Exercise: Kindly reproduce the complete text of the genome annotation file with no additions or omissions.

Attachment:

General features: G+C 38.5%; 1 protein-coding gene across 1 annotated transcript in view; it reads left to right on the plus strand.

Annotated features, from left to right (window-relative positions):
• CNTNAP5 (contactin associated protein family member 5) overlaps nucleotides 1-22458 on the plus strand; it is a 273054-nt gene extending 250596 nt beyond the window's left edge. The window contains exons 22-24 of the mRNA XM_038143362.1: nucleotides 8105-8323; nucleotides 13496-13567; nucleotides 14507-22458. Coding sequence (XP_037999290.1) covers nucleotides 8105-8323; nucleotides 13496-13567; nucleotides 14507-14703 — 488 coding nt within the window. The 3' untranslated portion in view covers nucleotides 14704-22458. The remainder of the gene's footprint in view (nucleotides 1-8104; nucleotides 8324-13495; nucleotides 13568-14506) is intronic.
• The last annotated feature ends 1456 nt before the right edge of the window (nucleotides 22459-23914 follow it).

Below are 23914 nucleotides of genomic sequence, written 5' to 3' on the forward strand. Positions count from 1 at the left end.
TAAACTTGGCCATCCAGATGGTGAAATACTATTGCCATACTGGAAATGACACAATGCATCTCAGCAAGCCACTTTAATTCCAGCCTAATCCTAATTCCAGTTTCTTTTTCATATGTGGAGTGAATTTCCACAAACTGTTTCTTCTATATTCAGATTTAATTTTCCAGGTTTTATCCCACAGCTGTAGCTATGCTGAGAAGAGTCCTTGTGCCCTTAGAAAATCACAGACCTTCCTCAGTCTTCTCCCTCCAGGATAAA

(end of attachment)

General features: G+C 38.5%; 1 protein-coding gene across 1 annotated transcript in view; it reads left to right on the plus strand.

Annotated features, from left to right (window-relative positions):
• CNTNAP5 (contactin associated protein family member 5) overlaps nucleotides 1-22458 on the plus strand; it is a 273054-nt gene extending 250596 nt beyond the window's left edge. The window contains exons 22-24 of the mRNA XM_038143362.1: nucleotides 8105-8323; nucleotides 13496-13567; nucleotides 14507-22458. Coding sequence (XP_037999290.1) covers nucleotides 8105-8323; nucleotides 13496-13567; nucleotides 14507-14703 — 488 coding nt within the window. The 3' untranslated portion in view covers nucleotides 14704-22458. The remainder of the gene's footprint in view (nucleotides 1-8104; nucleotides 8324-13495; nucleotides 13568-14506) is intronic.
• The last annotated feature ends 1456 nt before the right edge of the window (nucleotides 22459-23914 follow it).

Below are 23914 nucleotides of genomic sequence, written 5' to 3' on the forward strand. Positions count from 1 at the left end.
TAAACTTGGCCATCCAGATGGTGAAATACTATTGCCATACTGGAAATGACACAATGCATCTCAGCAAGCCACTTTAATTCCAGCCTAATCCTAATTCCAGTTTCTTTTTCATATGTGGAGTGAATTTCCACAAACTGTTTCTTCTATATTCAGATTTAATTTTCCAGGTTTTATCCCACAGCTGTAGCTATGCTGAGAAGAGTCCTTGTGCCCTTAGAAAATCACAGACCTTCCTCAGTCTTCTCCCTCCAGGATAAA